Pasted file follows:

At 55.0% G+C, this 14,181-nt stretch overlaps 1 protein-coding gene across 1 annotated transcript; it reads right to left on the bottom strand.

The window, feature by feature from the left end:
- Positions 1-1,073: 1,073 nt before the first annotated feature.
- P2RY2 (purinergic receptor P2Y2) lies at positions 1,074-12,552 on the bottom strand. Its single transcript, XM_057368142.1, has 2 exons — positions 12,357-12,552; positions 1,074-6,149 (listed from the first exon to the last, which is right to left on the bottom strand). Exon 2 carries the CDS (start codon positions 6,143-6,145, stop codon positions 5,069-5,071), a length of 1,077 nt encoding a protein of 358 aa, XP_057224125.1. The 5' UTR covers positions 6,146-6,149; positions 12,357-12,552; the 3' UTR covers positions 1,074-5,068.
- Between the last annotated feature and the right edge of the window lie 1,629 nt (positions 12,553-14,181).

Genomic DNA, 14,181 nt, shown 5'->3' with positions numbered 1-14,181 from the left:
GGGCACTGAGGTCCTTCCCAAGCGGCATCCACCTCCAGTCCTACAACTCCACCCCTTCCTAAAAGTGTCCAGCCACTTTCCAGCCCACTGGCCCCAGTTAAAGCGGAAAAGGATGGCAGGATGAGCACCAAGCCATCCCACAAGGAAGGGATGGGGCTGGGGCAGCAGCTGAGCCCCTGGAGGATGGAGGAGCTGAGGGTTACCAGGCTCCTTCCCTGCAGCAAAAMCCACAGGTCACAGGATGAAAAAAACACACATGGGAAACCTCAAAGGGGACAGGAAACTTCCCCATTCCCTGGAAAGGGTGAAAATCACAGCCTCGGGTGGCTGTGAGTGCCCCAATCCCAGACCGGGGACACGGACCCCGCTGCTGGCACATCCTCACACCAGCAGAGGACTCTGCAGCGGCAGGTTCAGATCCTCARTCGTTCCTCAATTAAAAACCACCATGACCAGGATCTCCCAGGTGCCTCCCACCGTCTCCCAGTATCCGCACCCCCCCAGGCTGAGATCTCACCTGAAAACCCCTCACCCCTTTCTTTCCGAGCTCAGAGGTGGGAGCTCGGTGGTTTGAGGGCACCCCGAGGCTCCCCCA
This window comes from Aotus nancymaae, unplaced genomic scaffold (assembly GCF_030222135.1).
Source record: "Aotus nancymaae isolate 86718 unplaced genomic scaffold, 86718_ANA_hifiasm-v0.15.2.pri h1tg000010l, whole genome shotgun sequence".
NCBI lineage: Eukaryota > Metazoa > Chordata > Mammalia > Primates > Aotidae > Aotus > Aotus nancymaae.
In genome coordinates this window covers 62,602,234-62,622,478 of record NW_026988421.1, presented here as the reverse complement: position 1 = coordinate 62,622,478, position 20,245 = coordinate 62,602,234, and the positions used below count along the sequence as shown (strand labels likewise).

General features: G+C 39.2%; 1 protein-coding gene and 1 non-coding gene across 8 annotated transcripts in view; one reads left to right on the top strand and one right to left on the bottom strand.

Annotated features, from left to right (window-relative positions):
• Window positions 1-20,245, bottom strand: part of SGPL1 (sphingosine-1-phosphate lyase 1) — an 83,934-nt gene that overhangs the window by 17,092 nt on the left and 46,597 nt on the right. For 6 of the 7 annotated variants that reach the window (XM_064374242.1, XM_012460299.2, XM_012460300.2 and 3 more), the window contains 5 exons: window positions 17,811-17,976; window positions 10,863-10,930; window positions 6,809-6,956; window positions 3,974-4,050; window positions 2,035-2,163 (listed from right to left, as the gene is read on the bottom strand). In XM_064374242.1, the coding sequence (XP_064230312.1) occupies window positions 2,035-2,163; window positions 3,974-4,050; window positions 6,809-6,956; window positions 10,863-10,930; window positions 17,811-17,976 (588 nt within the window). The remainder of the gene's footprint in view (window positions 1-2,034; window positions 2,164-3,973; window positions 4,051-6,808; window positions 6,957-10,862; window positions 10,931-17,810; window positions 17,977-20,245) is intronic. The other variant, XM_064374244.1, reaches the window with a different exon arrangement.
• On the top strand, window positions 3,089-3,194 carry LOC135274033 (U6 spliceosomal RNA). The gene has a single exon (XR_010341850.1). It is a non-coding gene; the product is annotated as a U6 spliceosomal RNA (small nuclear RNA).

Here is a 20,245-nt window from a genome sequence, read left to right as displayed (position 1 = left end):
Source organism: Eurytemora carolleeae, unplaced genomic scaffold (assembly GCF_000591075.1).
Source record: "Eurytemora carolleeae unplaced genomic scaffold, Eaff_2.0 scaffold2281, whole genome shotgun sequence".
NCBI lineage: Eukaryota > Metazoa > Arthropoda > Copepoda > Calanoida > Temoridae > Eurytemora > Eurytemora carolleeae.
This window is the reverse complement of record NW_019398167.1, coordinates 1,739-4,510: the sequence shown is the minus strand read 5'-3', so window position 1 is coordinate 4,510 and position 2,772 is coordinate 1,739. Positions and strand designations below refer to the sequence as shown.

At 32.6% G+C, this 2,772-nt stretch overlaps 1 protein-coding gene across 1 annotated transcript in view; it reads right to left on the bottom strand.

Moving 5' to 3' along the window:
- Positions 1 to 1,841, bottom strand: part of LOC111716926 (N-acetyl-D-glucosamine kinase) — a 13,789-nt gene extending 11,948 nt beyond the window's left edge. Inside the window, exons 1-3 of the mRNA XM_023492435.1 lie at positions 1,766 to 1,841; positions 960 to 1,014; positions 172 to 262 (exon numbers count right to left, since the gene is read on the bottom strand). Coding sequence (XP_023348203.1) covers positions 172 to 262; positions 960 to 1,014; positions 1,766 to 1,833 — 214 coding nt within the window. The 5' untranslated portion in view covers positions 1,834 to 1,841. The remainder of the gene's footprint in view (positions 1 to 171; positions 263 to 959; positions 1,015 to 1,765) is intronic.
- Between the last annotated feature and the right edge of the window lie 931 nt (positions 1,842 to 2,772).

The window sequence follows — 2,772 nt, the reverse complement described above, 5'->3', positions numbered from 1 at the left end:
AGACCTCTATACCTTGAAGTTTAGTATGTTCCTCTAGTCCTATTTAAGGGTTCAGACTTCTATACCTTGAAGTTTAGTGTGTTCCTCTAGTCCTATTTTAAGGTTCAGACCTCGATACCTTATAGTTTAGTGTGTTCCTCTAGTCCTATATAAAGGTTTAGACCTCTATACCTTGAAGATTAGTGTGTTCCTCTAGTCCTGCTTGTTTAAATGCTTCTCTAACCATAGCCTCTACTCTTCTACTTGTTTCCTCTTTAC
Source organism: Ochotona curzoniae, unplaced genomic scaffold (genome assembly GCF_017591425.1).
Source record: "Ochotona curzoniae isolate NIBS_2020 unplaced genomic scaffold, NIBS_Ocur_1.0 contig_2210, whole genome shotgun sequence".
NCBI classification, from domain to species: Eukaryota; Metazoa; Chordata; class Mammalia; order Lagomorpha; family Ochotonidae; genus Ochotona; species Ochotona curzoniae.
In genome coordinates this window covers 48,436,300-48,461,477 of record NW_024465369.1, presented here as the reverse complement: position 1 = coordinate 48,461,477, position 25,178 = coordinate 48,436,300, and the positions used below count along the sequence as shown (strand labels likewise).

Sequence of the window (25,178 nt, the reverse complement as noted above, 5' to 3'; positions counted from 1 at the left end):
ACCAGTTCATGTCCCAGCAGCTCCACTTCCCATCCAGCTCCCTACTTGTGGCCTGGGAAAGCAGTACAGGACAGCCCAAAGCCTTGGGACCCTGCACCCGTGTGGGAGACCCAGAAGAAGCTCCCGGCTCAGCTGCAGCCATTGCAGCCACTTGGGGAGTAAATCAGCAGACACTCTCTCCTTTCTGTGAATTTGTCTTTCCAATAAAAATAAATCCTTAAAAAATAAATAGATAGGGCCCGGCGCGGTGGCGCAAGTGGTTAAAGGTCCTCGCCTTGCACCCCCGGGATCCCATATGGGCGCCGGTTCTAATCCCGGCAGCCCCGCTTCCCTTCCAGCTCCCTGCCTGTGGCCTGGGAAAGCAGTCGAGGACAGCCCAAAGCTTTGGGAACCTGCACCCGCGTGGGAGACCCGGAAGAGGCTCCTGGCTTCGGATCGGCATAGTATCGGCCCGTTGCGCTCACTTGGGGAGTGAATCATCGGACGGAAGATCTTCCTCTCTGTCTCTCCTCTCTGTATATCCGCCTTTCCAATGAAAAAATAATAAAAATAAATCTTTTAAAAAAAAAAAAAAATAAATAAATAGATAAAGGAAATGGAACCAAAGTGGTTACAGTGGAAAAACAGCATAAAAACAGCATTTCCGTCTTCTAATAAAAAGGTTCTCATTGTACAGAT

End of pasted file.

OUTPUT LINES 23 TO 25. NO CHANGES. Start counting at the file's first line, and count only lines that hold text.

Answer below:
- Positions 1 to 1,841, bottom strand: part of LOC111716926 (N-acetyl-D-glucosamine kinase) — a 13,789-nt gene extending 11,948 nt beyond the window's left edge. Inside the window, exons 1-3 of the mRNA XM_023492435.1 lie at positions 1,766 to 1,841; positions 960 to 1,014; positions 172 to 262 (exon numbers count right to left, since the gene is read on the bottom strand). Coding sequence (XP_023348203.1) covers positions 172 to 262; positions 960 to 1,014; positions 1,766 to 1,833 — 214 coding nt within the window. The 5' untranslated portion in view covers positions 1,834 to 1,841. The remainder of the gene's footprint in view (positions 1 to 171; positions 263 to 959; positions 1,015 to 1,765) is intronic.
- Between the last annotated feature and the right edge of the window lie 931 nt (positions 1,842 to 2,772).

The window sequence follows — 2,772 nt, the reverse complement described above, 5'->3', positions numbered from 1 at the left end: